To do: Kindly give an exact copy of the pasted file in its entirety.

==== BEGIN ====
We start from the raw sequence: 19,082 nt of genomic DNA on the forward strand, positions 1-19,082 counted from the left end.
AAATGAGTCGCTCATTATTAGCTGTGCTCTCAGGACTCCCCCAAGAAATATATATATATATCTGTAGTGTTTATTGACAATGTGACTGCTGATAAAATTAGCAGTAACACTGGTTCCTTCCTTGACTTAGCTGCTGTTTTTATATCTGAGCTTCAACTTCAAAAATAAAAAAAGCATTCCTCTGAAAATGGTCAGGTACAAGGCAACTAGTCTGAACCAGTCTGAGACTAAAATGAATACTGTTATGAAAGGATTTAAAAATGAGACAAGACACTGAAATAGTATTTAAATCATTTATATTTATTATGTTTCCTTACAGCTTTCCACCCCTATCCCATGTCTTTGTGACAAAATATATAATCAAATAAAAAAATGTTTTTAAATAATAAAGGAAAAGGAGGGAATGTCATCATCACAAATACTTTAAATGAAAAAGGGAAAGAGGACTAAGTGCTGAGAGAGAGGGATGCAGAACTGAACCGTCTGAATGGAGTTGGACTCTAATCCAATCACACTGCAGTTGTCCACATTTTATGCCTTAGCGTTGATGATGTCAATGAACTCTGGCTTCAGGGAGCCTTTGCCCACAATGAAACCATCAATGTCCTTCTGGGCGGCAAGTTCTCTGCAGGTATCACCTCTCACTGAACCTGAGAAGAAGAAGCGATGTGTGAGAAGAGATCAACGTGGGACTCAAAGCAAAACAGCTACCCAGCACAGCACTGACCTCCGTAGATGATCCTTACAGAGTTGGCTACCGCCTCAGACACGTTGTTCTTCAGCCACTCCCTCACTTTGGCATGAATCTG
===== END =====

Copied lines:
We start from the raw sequence: 19,082 nt of genomic DNA on the forward strand, positions 1-19,082 counted from the left end.
AAATGAGTCGCTCATTATTAGCTGTGCTCTCAGGACTCCCCCAAGAAATATATATATATATCTGTAGTGTTTATTGACAATGTGACTGCTGATAAAATTAGCAGTAACACTGGTTCCTTCCTTGACTTAGCTGCTGTTTTTATATCTGAGCTTCAACTTCAAAAATAAAAAAAGCATTCCTCTGAAAATGGTCAGGTACAAGGCAACTAGTCTGAACCAGTCTGAGACTAAAATGAATACTGTTATGAAAGGATTTAAAAATGAGACAAGACACTGAAATAGTATTTAAATCATTTATATTTATTATGTTTCCTTACAGCTTTCCACCCCTATCCCATGTCTTTGTGACAAAATATATAATCAAATAAAAAAATGTTTTTAAATAATAAAGGAAAAGGAGGGAATGTCATCATCACAAATACTTTAAATGAAAAAGGGAAAGAGGACTAAGTGCTGAGAGAGAGGGATGCAGAACTGAACCGTCTGAATGGAGTTGGACTCTAATCCAATCACACTGCAGTTGTCCACATTTTATGCCTTAGCGTTGATGATGTCAATGAACTCTGGCTTCAGGGAGCCTTTGCCCACAATGAAACCATCAATGTCCTTCTGGGCGGCAAGTTCTCTGCAGGTATCACCTCTCACTGAACCTGAGAAGAAGAAGCGATGTGTGAGAAGAGATCAACGTGGGACTCAAAGCAAAACAGCTACCCAGCACAGCACTGACCTCCGTAGATGATCCTTACAGAGTTGGCTACCGCCTCAGACACGTTGTTCTTCAGCCACTCCCTCACTTTGGCATGAATCTG